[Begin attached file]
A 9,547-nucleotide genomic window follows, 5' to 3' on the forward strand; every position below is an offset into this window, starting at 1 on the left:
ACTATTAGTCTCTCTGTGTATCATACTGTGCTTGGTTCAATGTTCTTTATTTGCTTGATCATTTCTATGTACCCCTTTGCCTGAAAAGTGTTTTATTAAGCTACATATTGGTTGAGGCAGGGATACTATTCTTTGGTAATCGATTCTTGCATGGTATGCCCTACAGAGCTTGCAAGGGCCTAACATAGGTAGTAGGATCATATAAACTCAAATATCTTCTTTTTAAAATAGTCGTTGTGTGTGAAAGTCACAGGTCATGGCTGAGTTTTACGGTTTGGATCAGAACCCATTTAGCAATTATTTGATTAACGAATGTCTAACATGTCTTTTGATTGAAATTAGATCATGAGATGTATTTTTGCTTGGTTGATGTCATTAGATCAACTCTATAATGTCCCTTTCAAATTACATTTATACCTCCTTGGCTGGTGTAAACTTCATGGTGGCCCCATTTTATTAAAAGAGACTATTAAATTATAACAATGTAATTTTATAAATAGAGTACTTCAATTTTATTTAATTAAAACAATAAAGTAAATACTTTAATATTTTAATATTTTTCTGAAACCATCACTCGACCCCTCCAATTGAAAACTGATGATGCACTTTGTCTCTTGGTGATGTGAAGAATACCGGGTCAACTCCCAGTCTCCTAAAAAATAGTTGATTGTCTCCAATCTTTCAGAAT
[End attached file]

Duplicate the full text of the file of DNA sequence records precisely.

A 9,547-nucleotide genomic window follows, 5' to 3' on the forward strand; every position below is an offset into this window, starting at 1 on the left:
ACTATTAGTCTCTCTGTGTATCATACTGTGCTTGGTTCAATGTTCTTTATTTGCTTGATCATTTCTATGTACCCCTTTGCCTGAAAAGTGTTTTATTAAGCTACATATTGGTTGAGGCAGGGATACTATTCTTTGGTAATCGATTCTTGCATGGTATGCCCTACAGAGCTTGCAAGGGCCTAACATAGGTAGTAGGATCATATAAACTCAAATATCTTCTTTTTAAAATAGTCGTTGTGTGTGAAAGTCACAGGTCATGGCTGAGTTTTACGGTTTGGATCAGAACCCATTTAGCAATTATTTGATTAACGAATGTCTAACATGTCTTTTGATTGAAATTAGATCATGAGATGTATTTTTGCTTGGTTGATGTCATTAGATCAACTCTATAATGTCCCTTTCAAATTACATTTATACCTCCTTGGCTGGTGTAAACTTCATGGTGGCCCCATTTTATTAAAAGAGACTATTAAATTATAACAATGTAATTTTATAAATAGAGTACTTCAATTTTATTTAATTAAAACAATAAAGTAAATACTTTAATATTTTAATATTTTTCTGAAACCATCACTCGACCCCTCCAATTGAAAACTGATGATGCACTTTGTCTCTTGGTGATGTGAAGAATACCGGGTCAACTCCCAGTCTCCTAAAAAATAGTTGATTGTCTCCAATCTTTCAGAAT